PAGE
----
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GKN Blurb, a few more numbers and percentages being thrown around regarding the RS
PACE Awards recognize GKN's diverse technology innovations

PACE Awards recognize GKN's diverse technology innovations

October 20, 2015: 02:49 PM ET


AUBURN HILLS, Mich. -- GKN Driveline has been named as a finalist in the Automotive News 2016 PACE Awards for two leading-edge driveline technologies - the Twinster Torque Vectoring all-wheel drive (AWD) system on the Ford Focus RS and an all-new lightweight Constant Velocity Joint (CVJ) sideshaft system, which can shave over 4 kilograms off the weight of a vehicle, yet improve torque capacity.
The Ford Focus RS Twinster uses an innovative combination of new gearing ratios and control algorithms to dynamically vector torque to the rear wheels, helping Ford to create a car with unprecedented dynamics, feel and handling.
Torque Vectoring is achieved by selectively over-speeding the rear wheels independently, fundamentally changing the way the car feels and handles. In curves, the Twinster makes the vehicle turn in more sharply, responding more immediately to the driver's inputs. In Ford's "drift mode", the AWD system delivers even more torque to the rear axle, delivering enough torque to the rear wheels for the RS to achieve a controlled "drift" through corners.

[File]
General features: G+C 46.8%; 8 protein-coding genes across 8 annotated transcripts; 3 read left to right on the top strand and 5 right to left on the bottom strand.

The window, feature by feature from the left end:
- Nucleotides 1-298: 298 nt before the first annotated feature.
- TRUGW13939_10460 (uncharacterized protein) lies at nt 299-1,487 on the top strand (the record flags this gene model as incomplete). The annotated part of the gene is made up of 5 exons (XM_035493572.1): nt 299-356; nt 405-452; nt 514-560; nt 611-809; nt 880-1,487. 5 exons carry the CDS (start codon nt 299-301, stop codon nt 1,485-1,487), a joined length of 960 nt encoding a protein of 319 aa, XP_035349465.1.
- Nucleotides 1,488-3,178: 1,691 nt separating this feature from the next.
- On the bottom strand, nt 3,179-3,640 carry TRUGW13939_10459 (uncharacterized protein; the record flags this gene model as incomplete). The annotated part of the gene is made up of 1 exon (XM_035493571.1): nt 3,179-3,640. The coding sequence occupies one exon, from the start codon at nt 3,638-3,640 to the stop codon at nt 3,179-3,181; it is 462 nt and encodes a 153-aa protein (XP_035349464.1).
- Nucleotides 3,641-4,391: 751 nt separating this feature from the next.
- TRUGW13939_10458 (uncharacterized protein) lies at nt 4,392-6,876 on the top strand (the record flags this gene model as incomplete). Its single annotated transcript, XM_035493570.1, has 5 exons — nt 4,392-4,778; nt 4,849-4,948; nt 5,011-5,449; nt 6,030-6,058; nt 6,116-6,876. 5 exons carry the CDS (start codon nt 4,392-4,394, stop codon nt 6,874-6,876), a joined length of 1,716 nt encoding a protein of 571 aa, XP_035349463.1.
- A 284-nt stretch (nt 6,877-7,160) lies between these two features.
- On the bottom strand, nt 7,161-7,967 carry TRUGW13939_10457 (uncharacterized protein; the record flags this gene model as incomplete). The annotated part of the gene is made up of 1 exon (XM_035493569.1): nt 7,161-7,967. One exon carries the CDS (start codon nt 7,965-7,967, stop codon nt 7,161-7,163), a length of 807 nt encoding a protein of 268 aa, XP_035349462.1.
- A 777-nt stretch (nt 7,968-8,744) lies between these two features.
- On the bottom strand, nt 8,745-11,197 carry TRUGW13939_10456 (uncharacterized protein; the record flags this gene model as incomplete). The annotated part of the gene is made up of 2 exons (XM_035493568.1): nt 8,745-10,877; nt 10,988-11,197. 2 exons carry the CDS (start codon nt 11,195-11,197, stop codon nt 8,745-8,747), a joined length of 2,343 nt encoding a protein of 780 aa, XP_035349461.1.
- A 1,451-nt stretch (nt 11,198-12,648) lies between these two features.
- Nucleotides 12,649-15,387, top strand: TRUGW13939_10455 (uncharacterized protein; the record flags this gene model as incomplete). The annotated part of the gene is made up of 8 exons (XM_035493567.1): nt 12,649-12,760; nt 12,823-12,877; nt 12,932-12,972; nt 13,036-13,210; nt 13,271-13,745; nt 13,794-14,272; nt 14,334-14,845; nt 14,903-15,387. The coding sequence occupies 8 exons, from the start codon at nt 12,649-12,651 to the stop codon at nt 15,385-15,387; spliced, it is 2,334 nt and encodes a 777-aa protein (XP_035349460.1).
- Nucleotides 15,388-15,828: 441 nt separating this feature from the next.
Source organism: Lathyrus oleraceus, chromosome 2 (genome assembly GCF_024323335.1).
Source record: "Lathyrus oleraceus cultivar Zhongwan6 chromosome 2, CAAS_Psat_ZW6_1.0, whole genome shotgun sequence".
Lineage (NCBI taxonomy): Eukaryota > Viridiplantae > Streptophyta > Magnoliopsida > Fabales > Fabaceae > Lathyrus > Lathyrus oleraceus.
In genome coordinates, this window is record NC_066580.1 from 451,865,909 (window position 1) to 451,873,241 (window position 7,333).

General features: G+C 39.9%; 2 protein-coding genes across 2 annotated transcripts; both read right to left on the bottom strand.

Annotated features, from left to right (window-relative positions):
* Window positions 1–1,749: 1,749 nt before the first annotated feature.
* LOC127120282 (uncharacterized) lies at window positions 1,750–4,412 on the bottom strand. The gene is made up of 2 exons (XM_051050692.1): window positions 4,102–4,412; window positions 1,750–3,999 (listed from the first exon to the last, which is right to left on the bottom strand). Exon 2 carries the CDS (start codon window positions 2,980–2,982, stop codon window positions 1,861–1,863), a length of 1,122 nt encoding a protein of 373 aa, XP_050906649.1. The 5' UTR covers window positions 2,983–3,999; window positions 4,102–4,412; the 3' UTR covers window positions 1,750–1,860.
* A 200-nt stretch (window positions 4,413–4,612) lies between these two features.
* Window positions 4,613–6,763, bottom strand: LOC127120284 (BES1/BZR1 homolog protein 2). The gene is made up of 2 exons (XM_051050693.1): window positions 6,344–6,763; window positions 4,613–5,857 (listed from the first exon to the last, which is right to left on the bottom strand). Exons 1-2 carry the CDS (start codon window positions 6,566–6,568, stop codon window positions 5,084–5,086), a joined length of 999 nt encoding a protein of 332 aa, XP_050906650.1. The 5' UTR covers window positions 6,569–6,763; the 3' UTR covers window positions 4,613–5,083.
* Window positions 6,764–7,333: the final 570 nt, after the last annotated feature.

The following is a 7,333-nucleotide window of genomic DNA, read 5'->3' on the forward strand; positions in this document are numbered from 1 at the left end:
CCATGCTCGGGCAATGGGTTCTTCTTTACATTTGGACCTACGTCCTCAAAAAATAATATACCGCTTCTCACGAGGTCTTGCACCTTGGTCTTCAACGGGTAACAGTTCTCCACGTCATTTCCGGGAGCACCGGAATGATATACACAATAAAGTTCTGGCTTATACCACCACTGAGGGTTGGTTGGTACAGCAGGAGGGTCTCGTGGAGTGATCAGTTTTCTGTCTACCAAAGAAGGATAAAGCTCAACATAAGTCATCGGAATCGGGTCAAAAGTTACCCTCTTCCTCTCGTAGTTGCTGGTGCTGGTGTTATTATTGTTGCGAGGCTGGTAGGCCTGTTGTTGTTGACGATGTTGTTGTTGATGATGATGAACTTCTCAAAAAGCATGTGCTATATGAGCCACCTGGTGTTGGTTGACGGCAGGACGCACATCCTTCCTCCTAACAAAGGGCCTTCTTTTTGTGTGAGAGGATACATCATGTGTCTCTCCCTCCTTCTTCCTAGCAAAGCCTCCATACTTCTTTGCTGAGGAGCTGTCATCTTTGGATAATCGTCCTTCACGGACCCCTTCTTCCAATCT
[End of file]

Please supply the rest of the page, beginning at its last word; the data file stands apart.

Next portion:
GKN's new VL3 CVJ sideshaft system is third generation cross-groove technology that enables rear-wheel drive platforms to save more than 4kg of weight, yet deliver the refined driving experience expected of a premium vehicle through unsurpassed balance and reduced backlash. The CVJ increases torque capacity by up to 27 percent compared to predecessor technology, with no increase in packaging size.
The nominations follow GKN's successful PACE program in 2015. GKN won a PACE Award for its two-speed eAxle, in production on the BMW i8, in April of this year and was also nominated for its AWD disconnect system on the Jeep Renegade and Fiat 500X.
Peter Moelgg, GKN Automotive President of Engineering said "It is a fantastic achievement to have two PACE Award finalists for the second year in a row, and we hope to emulate the success we enjoyed with the two-speed eAxle on the BMW i8.
"The Twinster on the Ford Focus RS and the VL3 CVJ sideshaft system are two very different technologies that illustrate our ability to innovate every aspect of our systems, ensuring we deliver truly optimised, integrated driveline solutions for our customers," he said.
The 2016 Automotive News PACE Awards winners will be announced in April next year.
 

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Arrrgh, "a car with unprecedented dynamics, feel and handling.", can't wait!

Jim
 

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I have a FoST and have difficulty not cooking the brakes at an autox due to the e-diff. Went though a few different sets of pads until I found some that could handle a ProSolo without trying to catch fire. I haven't heard of anyone doing a 20 minute aggressive track session without problems in a FoST event with track pads. I have a reliable source with information from the cars development that said the end of a 20 minute track session still has concerns. Hopefully pads and fluid will be enough to resolve that in the RS. It definitely shouldn't have any issues covering three out of the four you listed.
I think I may have misunderstood the overheating concerns I stated above. Seems like it may have related to the AWD system based on this post: